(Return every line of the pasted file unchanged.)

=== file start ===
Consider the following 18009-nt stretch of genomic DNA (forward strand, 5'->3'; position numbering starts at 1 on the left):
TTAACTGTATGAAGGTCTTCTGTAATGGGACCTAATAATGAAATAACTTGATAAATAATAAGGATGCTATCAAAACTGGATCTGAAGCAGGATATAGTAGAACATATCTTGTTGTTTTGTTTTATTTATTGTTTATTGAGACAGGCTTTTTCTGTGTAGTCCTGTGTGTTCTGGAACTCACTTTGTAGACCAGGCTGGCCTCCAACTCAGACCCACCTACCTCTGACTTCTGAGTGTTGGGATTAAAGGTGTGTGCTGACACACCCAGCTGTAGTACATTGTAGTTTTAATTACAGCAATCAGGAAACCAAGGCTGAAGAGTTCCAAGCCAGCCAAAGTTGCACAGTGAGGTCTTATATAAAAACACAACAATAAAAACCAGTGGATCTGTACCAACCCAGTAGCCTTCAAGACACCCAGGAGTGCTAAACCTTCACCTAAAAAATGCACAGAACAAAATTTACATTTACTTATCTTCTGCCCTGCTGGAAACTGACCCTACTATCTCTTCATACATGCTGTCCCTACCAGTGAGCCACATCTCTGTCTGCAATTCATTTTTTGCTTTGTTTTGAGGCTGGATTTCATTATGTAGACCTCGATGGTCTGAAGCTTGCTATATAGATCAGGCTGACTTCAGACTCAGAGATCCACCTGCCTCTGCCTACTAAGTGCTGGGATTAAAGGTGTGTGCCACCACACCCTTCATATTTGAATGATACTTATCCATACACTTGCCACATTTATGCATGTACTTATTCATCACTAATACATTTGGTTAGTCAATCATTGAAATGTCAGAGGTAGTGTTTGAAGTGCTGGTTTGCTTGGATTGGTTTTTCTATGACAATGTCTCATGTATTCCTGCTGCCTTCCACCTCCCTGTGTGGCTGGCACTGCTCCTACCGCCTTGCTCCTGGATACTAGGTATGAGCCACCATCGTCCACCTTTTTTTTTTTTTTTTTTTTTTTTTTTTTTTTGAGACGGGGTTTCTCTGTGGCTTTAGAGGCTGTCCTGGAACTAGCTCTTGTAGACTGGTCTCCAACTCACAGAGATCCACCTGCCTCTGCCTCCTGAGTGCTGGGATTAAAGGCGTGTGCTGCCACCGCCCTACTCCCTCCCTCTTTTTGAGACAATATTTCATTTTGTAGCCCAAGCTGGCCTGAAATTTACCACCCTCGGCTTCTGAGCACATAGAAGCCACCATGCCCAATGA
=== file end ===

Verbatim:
Consider the following 18009-nt stretch of genomic DNA (forward strand, 5'->3'; position numbering starts at 1 on the left):
TTAACTGTATGAAGGTCTTCTGTAATGGGACCTAATAATGAAATAACTTGATAAATAATAAGGATGCTATCAAAACTGGATCTGAAGCAGGATATAGTAGAACATATCTTGTTGTTTTGTTTTATTTATTGTTTATTGAGACAGGCTTTTTCTGTGTAGTCCTGTGTGTTCTGGAACTCACTTTGTAGACCAGGCTGGCCTCCAACTCAGACCCACCTACCTCTGACTTCTGAGTGTTGGGATTAAAGGTGTGTGCTGACACACCCAGCTGTAGTACATTGTAGTTTTAATTACAGCAATCAGGAAACCAAGGCTGAAGAGTTCCAAGCCAGCCAAAGTTGCACAGTGAGGTCTTATATAAAAACACAACAATAAAAACCAGTGGATCTGTACCAACCCAGTAGCCTTCAAGACACCCAGGAGTGCTAAACCTTCACCTAAAAAATGCACAGAACAAAATTTACATTTACTTATCTTCTGCCCTGCTGGAAACTGACCCTACTATCTCTTCATACATGCTGTCCCTACCAGTGAGCCACATCTCTGTCTGCAATTCATTTTTTGCTTTGTTTTGAGGCTGGATTTCATTATGTAGACCTCGATGGTCTGAAGCTTGCTATATAGATCAGGCTGACTTCAGACTCAGAGATCCACCTGCCTCTGCCTACTAAGTGCTGGGATTAAAGGTGTGTGCCACCACACCCTTCATATTTGAATGATACTTATCCATACACTTGCCACATTTATGCATGTACTTATTCATCACTAATACATTTGGTTAGTCAATCATTGAAATGTCAGAGGTAGTGTTTGAAGTGCTGGTTTGCTTGGATTGGTTTTTCTATGACAATGTCTCATGTATTCCTGCTGCCTTCCACCTCCCTGTGTGGCTGGCACTGCTCCTACCGCCTTGCTCCTGGATACTAGGTATGAGCCACCATCGTCCACCTTTTTTTTTTTTTTTTTTTTTTTTTTTTTTTTGAGACGGGGTTTCTCTGTGGCTTTAGAGGCTGTCCTGGAACTAGCTCTTGTAGACTGGTCTCCAACTCACAGAGATCCACCTGCCTCTGCCTCCTGAGTGCTGGGATTAAAGGCGTGTGCTGCCACCGCCCTACTCCCTCCCTCTTTTTGAGACAATATTTCATTTTGTAGCCCAAGCTGGCCTGAAATTTACCACCCTCGGCTTCTGAGCACATAGAAGCCACCATGCCCAATGA